Demystifying ECC Memory
Posted on March 15, 2022
ECC memory or Error-Correcting Code memory has been a buzzword in the enterprise space for years. Experts recommend this memory type for most industrial and commercial applications, and many business owners just go with the flow.
But what exactly is different about ECC memory? When is it actually needed? And are there any disadvantages to going down this route? Here’s an overview.
A Crash Course Into Random Access Memory
Unlike Hard Disk Drives (HDDs) that store their data through magnetized bits, Random Access Memory (RAM) works differently. Since it only needs to hold its data temporarily, it uses “flash” cells, which are basically a combination of capacitors and transistors.
What this means is that RAM holds its data only as long as power is supplied to it, and is wiped clean upon system shutdown. This also means that the flash cells are rather susceptible to electromagnetic interference, at least at the bit level.
Even the most well-shielded memory sticks are noted to develop minute errors during functioning, with single bits getting flipped in the opposite direction. As computers only store information in ones and zeroes (binary), this single flipped bit can change the meaning of the whole information.
For a long time, it was believed that these flipped bits stemmed from residual radiation released from contaminants in the packaging material of the chip, but this was shown to be false. In reality, these bit-flips are caused by cosmic radiation, or more specifically, neutrons.
As such, this problem is virtually impossible to shield against, and worsens with altitude, getting worst in outer space. This means that critical electronics onboard aircraft and satellites need a different way of dealing with these frequent memory issues.
Do Flipped Bits Even Matter?
For the average home user, no. A flipped bit might cause some odd behavior or small glitches, but nothing that cannot be fixed. As RAM errors have no bearing on long-term storage, data integrity is not affected.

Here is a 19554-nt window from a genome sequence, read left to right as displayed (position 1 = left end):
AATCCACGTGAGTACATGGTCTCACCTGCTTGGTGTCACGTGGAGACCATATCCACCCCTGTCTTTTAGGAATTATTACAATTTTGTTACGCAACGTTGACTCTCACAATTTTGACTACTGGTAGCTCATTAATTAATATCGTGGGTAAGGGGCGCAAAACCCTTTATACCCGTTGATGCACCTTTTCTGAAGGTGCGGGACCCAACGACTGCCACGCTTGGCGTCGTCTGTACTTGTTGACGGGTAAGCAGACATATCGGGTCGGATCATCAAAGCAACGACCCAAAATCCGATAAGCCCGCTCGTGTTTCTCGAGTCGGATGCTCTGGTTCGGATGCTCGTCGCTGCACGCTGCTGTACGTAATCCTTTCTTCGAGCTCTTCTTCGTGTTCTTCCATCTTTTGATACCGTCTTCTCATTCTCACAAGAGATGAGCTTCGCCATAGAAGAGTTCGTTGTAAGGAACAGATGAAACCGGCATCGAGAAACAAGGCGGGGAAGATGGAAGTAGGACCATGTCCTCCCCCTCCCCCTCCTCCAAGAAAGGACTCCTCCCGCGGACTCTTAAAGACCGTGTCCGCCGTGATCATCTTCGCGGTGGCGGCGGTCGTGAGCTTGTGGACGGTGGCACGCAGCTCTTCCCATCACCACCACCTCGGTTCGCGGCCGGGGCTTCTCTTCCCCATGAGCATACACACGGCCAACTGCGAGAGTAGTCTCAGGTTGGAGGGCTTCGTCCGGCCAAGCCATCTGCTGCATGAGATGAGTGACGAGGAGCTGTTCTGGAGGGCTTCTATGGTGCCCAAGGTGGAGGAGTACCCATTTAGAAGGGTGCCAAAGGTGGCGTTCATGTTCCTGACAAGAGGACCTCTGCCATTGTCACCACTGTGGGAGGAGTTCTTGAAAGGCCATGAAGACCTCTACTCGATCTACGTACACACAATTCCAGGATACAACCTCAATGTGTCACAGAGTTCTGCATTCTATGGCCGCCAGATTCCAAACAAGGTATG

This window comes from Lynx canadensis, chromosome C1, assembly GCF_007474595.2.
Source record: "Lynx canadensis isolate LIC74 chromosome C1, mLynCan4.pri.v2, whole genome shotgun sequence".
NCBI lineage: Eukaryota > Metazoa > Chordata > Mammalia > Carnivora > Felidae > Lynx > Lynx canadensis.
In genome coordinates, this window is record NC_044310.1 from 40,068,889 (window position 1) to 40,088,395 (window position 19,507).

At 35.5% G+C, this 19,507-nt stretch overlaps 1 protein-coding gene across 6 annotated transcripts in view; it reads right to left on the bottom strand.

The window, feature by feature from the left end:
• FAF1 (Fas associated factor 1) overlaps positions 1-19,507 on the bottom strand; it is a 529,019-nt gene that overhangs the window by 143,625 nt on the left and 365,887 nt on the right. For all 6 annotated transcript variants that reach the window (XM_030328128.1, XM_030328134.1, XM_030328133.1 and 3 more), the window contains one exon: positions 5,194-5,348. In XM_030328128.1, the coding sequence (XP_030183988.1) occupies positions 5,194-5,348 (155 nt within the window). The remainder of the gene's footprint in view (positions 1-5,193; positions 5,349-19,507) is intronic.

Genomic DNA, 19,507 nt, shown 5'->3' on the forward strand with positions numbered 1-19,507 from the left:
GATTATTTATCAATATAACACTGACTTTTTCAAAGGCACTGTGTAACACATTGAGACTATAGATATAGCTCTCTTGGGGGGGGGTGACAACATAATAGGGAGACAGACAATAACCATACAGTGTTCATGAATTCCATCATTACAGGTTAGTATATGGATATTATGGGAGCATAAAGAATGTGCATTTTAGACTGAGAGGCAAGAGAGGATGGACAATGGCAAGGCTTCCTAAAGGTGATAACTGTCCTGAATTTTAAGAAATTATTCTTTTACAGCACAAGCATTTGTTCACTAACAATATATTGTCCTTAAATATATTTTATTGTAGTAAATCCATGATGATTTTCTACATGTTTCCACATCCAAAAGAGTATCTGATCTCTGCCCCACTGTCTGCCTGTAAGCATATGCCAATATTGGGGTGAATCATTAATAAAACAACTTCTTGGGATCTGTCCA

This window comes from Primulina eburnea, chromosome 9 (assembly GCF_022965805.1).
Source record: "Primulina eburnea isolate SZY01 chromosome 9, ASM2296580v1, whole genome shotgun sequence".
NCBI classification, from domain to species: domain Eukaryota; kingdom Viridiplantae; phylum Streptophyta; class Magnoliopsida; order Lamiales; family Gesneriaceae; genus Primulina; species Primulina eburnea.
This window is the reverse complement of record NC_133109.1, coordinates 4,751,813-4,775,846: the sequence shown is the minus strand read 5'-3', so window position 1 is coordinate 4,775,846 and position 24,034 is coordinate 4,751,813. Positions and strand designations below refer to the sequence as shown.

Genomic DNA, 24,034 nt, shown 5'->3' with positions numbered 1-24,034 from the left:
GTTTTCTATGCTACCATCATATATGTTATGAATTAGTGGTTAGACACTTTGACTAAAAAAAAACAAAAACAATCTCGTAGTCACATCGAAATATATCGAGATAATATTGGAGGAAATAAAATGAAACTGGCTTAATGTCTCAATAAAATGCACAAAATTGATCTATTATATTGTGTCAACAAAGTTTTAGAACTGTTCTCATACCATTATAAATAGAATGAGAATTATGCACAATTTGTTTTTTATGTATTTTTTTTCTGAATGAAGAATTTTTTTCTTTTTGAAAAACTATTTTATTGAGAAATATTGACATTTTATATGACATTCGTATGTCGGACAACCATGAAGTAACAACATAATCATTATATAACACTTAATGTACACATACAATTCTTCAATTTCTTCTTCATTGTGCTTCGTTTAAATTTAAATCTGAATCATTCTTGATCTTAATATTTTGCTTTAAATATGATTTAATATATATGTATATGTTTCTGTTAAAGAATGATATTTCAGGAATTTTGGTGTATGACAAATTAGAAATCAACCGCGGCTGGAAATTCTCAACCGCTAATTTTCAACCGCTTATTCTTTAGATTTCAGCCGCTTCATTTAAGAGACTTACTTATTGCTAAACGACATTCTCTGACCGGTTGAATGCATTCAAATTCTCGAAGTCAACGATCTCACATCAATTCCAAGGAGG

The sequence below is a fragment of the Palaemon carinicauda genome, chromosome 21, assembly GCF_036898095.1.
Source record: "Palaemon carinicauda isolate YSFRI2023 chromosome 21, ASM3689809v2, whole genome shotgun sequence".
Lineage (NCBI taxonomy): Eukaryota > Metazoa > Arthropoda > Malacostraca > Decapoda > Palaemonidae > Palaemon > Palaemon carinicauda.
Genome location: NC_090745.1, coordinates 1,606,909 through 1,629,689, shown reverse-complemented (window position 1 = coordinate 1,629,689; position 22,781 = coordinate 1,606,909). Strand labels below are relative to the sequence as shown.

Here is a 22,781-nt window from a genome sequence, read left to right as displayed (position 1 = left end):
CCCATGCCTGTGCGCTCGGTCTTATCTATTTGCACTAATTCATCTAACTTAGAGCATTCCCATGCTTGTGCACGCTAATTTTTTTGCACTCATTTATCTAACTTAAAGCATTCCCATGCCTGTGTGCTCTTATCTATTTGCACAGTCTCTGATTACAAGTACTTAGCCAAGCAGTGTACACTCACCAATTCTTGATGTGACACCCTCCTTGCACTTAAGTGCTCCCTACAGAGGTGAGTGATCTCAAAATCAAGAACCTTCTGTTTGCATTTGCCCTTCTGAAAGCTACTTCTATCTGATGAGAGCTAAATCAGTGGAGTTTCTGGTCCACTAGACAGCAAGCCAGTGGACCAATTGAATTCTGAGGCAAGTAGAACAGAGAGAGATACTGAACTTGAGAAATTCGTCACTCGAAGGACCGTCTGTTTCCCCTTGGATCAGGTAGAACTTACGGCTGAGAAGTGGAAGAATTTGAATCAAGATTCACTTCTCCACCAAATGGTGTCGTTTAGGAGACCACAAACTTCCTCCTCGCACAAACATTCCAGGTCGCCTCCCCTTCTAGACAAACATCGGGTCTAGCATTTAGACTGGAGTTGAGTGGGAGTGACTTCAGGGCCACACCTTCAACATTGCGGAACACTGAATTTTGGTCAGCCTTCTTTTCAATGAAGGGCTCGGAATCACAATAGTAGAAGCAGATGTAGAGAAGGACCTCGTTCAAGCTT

The problem arises when we are dealing with sensitive applications that call for absolute accuracy. In computers handling financial transactions, for example, a flipped bit is going to have much larger real-world implications than just a visual glitch.
The same goes for critical electronics powering machinery or vehicles (including planes), where the slightest deviation cannot be tolerated. As embedded computers are mostly deployed in such scenarios, it becomes crucial for these systems to be able to deal with the issue.
The Solution: ECC Memory
Since we cannot exactly prevent the errors from happening, we can only detect and correct them. This is what ECC memory is all about.
A normal RAM unit comes with eight memory chips. ECC memory units come with nine. The extra chip is there to monitor and verify the other chips, ensuring perfect data integrity.
As a result, ECC RAM crashes very infrequently, as flipped bits are detected and corrected in real-time before they can spiral out and cause major faults. This makes ECC memory virtually immune to single-bit errors, greatly improving their reliability.
As you might expect, all these extra checks and balances can slow down the processing quite a bit. ECC memory already needs specialized processors to be able to handle the complex mathematical calculations required each cycle, and even then the performance is slower than traditional RAM.
On top of that, ECC memory is expensive. For server racks and large-scale installations requiring dozens of embedded systems, the costs can add up.
When Should You Use ECC Memory?
ECC memory isn’t a clear-cut upgrade from regular RAM. It is costlier and works more slowly due to the extensive error-checking process. This makes it unsuitable for most use-cases, where normal RAM would do a much better job.
So when do you need to use ECC? Generally speaking, error checking is required when the application cannot safely ignore minor errors. This means computing systems working in niches where safety – whether physical or financial – is on the line.
Thus, computers used in vehicles, scientific or medical applications, and banking are the biggest users of this technology. Some enterprises might benefit from the reduced failure rate as well (PCs operating industrial machinery, for example), and might want to use ECC memory.